Tired of seeing this screen.
It is just a static file. So if you have the time you can craft a cute error message. But you are pumping through applications and you don't have time to provide a custom error for each app. So you leave the default. It is jarring as it doesn't fit with the the site you have created. Wouldn't it be great if these errors just used the layout like everything else? This way if fits with your application without any extra effort.
Install this gem and your error are rendered like any other action in your application using the full Rails infrastructure including layout! You end up with less static files, less copy and pasting and a more seemless experience for your end user.
Add “gem 'better_exception_app'” to your Gemfile
Run “bundle install”
Delete public/404.html, public/422.html and public/500.html
What if my layout generates an error?
Errors in the 4xx range (404 for example) can assume dynamic generation of the error page is safe. These errors are client errors and imply nothing is wrong with the server.
Even most error in the 5xx range is safe as the error is confined to a specific issue on the server. The exception to this is a 500 error. This is a generic error and it could mean things are so borked that even the error page won't render right. So although you can have a 500 error dynamically render, to be safer you might want to still have this as a static file. But that doesn't mean you can't take advantage of your layout! When things are working just run:
rails g better_exception_app:static_error_page internal_server_error
This will generate a static file that will be served up in the event of a 500 error but the static file will be generated using your layout (which is working at the moment). Re-generate periodically to keep in sync with the dynamic layout.
The generator makes it obvious that the static files still work. In fact you can use the generator to generate static copies of all your common error codes. You might want to do this for better performance of those error pages. Or maybe you need a static file for another system (like Apache).
We have in fact enhanced the static files in two ways:
Since there are a lot of HTTP status codes (especially if you start providing locale specific versions), you can now place them all in the public/errors directory to keep them grouped. The public/ directory is still supported for backwards compatability.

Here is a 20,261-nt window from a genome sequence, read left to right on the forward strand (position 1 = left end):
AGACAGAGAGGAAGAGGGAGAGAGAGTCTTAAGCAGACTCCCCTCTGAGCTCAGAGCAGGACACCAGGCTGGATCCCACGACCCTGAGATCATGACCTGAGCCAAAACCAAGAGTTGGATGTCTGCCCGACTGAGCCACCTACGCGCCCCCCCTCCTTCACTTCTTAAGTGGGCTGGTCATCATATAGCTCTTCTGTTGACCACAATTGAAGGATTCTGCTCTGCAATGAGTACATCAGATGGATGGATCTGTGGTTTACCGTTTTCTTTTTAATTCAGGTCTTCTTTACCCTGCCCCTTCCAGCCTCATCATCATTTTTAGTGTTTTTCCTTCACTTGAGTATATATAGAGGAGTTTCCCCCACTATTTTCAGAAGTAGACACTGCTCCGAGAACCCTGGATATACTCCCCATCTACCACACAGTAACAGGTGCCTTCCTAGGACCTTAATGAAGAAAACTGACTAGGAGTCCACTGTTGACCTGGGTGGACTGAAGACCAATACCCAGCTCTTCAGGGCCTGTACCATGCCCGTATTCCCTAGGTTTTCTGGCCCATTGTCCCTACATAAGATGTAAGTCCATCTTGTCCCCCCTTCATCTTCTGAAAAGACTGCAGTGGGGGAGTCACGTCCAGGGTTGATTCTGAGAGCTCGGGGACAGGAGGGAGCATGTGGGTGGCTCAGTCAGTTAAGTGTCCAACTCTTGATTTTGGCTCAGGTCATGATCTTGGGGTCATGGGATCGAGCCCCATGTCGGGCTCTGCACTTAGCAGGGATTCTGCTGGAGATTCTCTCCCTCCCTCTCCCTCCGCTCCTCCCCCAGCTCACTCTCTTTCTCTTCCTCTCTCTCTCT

Naming the files 404.html, 422.html, 500.html, etc can be a bit cryptic. So we also support naming them by their HTTP name. So you can use not_found.html, internal_server_error.html, etc. Of course the number format is still supported if you prefer that. In fact our generator can do both (make the final argument a number and it will generate the file as a number).
Locale Specific Errors
Rails already supported locale specific error messages by naming the file after the locale requested. So for example 500.en.html. We have extended that support by integrating with the i18n API. This means all error messages are stored in locale.yml files. The provides two nice features:
We can add new languages with time. Then apps using this gem will be able to provide locale-specific error responses with no work.
If you don't like a pre-packaged error message you can easily override in your own locale files.
Isolating your Layout
This gem is implemented as a isolated engine. This means that even though it uses your layout it doesn't know anything about your application's routes. This means in order for your layout to work you may need to add a few conditionals to your layout. For example if you have a logout action in your layout you may need to change:
<%= link_to 'Log-out', logout_path %>
<%= link_to 'Log-out', logout_path if respond_to? :logout_path %>
A Bit of Background
In old versions of Rails there was a mismatch of things to help you customize and deliver pretty error messages (rescue_action_in_public, rescue_from, etc.).
Rails 3 made this even messier by moving some stuff up to the Rack layer making it more effort to catch some errors (routing errors, etc.).
Rails 3.2 finally brought an end to this madness by allowing an application to define a Rack application which will handle errors. This application can examine both the HTTP status and the actual exception to determine the best UI to present. It even included a default app that reproduced the historical behavior of Rails.
This default app is pretty simple. It only looks at the HTTP status and not the exception. The exceptions are converted to a HTTP status through a fairly simple workflow:
The HTTP symbols are defined by rack to produce the final number.
The default app just looks at the resulting number and reads the file by the same name (possibly taking localization and format requested into account). So while useful at emulating the old behavior (i.e. deliver files called 404.html, 422.html and 500.html under public/) it is somewhat incomplete (other status codes are not convered) and doesn't take full advantage of the new infastructure.
This gem uses the new functionality in Rails 3.2 to take it to the next level.